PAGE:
Sunny Day Real Estate Struggle for Success - Rolling Stone
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Sunny Day Real Estate Struggle for Success

By definition, being in a rock band is tragic. Rarely do groups
with the stamina and talent to swim against the tide of mediocrity
tread water long enough to reach the island of accomplishment.
Never is their course free from sharks nipping at their toes,
trying to bite away a piece of their credibility, originality or
capability. And the ones that do crawl onto the shores of success,
ready to brave the elements, are undoubtedly damaged goods.
Sunny Day Real Estate is no exception.

Just seven months after their critically acclaimed debut,
Diary, hit the racks in May of 1994, Sunny Day was over.
In fact, according to guitarist Dan Hoerner, the
band was history before they even entered the studio to record its
self-titled, hard-to-find follow-up. “Sunny Day ended a long time
before Sunny Day seemed to end to other people,” says Hoerner from
a pay phone at the Hotel Intercontinental in Chicago while in the
midst of the sold-out tour in support of SDRE’s third effort,
How It Feels to Be Something On. “The second record was
made as a broken-up band, so it definitely has a certain tension to
it. It’s got this feeling to it that tells it was made by people
who had given up associating with each other.”

Amongst Sunny Day’s loyal fans, the cause of the break up is
legendary. Singer Jeremy Enigk‘s passion for the
band was eclipsed by his love of Jesus; drummer William
and bassist Nate Mendel were
called upon by a higher power, as well — namely mega-rock star
Dave Grohl and his band the Foo
. Hoerner had just gotten married and was planting
his “living forest” farm on which he and his wife were building a
self-sufficient lifestyle. Sunny Day Real Estate was hardly a happy
and stable place to live.

“There was tension. Everyone was kind of infighting. So the
break-up was definitely necessary,” explains Hoerner. “It was the
best thing that ever happened to us — everybody got to do what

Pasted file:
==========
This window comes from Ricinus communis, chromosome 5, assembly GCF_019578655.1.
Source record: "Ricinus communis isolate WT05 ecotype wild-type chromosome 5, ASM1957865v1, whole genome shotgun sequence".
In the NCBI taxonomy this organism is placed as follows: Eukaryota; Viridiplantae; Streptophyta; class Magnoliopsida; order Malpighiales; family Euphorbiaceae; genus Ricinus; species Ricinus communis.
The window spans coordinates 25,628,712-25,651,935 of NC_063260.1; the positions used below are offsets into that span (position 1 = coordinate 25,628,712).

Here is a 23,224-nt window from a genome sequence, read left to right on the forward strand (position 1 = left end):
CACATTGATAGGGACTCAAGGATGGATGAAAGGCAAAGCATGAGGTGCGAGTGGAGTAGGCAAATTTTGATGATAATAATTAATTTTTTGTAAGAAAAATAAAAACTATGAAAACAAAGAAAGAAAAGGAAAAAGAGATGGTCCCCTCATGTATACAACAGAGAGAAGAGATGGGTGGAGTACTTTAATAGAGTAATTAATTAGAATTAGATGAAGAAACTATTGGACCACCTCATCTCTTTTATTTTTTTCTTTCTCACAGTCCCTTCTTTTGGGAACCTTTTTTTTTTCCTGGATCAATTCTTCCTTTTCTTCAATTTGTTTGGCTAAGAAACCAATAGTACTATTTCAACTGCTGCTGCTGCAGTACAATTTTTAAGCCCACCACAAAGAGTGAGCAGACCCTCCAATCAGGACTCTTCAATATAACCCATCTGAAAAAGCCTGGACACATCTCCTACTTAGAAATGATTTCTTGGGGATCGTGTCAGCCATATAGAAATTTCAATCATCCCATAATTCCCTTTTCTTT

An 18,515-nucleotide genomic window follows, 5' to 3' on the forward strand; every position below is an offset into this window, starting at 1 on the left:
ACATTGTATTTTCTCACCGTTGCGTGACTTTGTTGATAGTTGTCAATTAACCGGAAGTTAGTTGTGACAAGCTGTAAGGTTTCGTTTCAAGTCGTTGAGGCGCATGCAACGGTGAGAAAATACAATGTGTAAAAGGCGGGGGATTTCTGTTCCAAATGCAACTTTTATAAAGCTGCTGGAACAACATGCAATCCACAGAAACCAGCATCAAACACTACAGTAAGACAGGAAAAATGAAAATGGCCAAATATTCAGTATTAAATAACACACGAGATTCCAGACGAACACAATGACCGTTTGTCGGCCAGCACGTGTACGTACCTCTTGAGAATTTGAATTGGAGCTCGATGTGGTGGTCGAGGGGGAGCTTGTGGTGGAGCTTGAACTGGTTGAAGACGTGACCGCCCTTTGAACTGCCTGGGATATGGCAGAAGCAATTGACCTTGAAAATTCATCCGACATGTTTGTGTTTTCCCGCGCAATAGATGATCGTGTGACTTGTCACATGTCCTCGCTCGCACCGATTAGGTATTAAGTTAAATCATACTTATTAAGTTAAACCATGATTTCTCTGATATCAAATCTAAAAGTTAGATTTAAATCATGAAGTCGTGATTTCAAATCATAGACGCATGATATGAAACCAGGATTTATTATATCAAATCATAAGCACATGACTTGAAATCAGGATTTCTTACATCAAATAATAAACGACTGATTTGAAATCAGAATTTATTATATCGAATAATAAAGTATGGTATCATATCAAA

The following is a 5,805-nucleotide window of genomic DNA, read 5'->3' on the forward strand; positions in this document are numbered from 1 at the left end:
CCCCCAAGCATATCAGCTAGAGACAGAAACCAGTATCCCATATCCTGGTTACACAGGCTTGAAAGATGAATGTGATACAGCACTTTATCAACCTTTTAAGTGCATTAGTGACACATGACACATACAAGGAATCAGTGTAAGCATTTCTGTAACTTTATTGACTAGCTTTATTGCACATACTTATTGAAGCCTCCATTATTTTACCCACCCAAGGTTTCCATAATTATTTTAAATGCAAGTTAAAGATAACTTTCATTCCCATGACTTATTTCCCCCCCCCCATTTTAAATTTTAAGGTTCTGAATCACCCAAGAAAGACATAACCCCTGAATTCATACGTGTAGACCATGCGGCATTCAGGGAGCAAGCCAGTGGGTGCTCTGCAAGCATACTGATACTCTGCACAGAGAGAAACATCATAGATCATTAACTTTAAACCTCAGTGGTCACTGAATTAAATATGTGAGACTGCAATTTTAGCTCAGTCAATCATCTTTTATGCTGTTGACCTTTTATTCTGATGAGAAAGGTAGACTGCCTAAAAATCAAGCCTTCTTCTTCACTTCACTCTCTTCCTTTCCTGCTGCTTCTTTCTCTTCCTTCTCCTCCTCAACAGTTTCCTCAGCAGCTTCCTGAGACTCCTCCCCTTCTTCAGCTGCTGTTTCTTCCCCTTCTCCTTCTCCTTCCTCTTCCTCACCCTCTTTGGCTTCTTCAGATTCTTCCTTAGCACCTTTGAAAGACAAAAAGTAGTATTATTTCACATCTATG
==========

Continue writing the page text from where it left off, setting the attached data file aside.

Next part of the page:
they needed to do.”

After a two-and-a-half year divorce, which saw the release of
Enigk’s glorious solo project, Return of the Frog Queen,
and Foo Fighters’ wild success, Enigk and Hoerner began packaging
an album of SDRE odds and ends for the fans. They decided it was
time to jam together, just once. Gathering Goldsmith and Mendel for
a mini-reunion in their practice space, the temporary separation
proved an unexpected cure to the band’s infirmities. Hoerner and
Enigk had no choice but to reunite the group permanently.

“We got together, and the spark was much more intense than either
of us thought it would be,” remembers Hoerner of that first
session. “And we were pretty confident. We thought that Willie
would quit the Foo Fighters to do it. And then, miraculously,
Willie got screwed over by Dave Grohl, and had to quit. But Nate
couldn’t walk away. We waited for him forever. It became the theme
of our lives — waiting for Nate. It came down to the wire, and we
were like, you’ve got to quit by this date. And he did, but then
the next day he called and said, the anxiety is too great. I gotta
stay where I know that I’m going to get paid. I don’t think he
understood that Sunny Day, musically and financially, was gonna be
something big.”

Attend a Sunny Day show, and you have to question Mendel’s
decision. SDRE’s emotionally charged and powerful performances are
sold out and packed with adoring fans who know all the words to
Enigk’s wounded lyrics. They rock along with Hoerner’s soaring and
crashing guitars, and bob their heads to Goldsmith’s stop-start,
furious percussion. Their fierce fragility is felt in every
volatile chord.

In its first week in record stores, How It Feels to Be
Something On
sold 11,000 copies. “I don’t know what happened
— we broke up, and we got about ten times bigger than we were
before,” Hoerner gushes. For a band that previously refused to do
interviews and perform in the state of California (which is home to
one-fifth of the nation’s population), their spot at No. 132 on the
Billboard chart was a thrilling surprise. Even with the
departure of their second bassist, Jeff Palmer (he
was replaced this week with former Posie Joe Bass
for the remainder of the tour), SDRE’s momentum shows no sign of

Sunny Day have proven that damaged goods are a prized


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